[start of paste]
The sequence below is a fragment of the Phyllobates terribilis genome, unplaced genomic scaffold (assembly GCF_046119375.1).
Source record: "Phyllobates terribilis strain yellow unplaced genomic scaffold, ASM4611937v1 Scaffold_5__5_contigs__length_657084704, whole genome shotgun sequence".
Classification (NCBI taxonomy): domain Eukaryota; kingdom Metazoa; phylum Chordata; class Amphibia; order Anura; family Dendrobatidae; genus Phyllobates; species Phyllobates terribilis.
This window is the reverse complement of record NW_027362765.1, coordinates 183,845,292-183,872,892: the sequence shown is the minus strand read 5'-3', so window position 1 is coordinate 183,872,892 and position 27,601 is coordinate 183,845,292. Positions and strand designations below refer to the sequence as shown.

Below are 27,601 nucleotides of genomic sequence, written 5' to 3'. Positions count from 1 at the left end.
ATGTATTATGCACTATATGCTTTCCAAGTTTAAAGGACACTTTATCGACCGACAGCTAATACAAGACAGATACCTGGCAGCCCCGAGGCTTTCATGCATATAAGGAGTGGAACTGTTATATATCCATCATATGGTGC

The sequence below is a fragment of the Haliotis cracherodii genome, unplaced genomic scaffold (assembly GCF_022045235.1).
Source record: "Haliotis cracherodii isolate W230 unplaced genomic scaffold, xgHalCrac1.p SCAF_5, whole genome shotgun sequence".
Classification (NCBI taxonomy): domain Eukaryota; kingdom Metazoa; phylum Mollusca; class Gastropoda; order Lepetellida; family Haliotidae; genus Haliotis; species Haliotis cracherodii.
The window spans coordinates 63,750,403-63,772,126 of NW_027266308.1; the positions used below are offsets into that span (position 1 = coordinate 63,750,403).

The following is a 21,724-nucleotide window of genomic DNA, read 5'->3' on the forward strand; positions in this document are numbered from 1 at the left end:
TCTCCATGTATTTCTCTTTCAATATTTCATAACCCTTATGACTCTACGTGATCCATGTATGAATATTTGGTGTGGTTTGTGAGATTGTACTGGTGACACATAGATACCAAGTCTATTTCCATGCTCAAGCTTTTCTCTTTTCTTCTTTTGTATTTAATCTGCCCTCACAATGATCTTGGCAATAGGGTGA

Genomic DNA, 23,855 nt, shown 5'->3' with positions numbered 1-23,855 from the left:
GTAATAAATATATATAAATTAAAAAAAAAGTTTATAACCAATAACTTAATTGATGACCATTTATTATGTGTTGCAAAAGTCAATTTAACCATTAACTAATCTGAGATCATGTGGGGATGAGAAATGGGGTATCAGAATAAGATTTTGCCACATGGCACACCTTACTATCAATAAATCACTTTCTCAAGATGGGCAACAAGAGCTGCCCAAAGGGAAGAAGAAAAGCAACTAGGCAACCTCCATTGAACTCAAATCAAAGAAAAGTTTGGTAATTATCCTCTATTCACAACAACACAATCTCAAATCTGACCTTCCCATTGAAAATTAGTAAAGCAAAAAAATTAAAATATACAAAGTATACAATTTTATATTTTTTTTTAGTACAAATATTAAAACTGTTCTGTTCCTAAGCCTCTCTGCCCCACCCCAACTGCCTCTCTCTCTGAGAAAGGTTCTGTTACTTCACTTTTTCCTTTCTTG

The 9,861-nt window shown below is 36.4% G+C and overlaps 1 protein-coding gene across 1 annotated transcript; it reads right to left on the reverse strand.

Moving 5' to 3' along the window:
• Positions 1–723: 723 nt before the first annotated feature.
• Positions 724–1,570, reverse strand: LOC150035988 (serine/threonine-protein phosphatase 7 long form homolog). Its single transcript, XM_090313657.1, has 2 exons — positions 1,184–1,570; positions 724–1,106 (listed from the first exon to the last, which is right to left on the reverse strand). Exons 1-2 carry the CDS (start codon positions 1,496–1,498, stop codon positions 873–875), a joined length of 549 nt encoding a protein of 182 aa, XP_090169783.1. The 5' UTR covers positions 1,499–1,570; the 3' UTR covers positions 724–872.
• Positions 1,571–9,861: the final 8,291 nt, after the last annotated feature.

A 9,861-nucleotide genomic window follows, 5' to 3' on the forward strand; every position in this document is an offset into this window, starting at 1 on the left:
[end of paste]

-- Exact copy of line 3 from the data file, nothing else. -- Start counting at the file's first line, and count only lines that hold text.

Classification (NCBI taxonomy): domain Eukaryota; kingdom Metazoa; phylum Chordata; class Amphibia; order Anura; family Dendrobatidae; genus Phyllobates; species Phyllobates terribilis.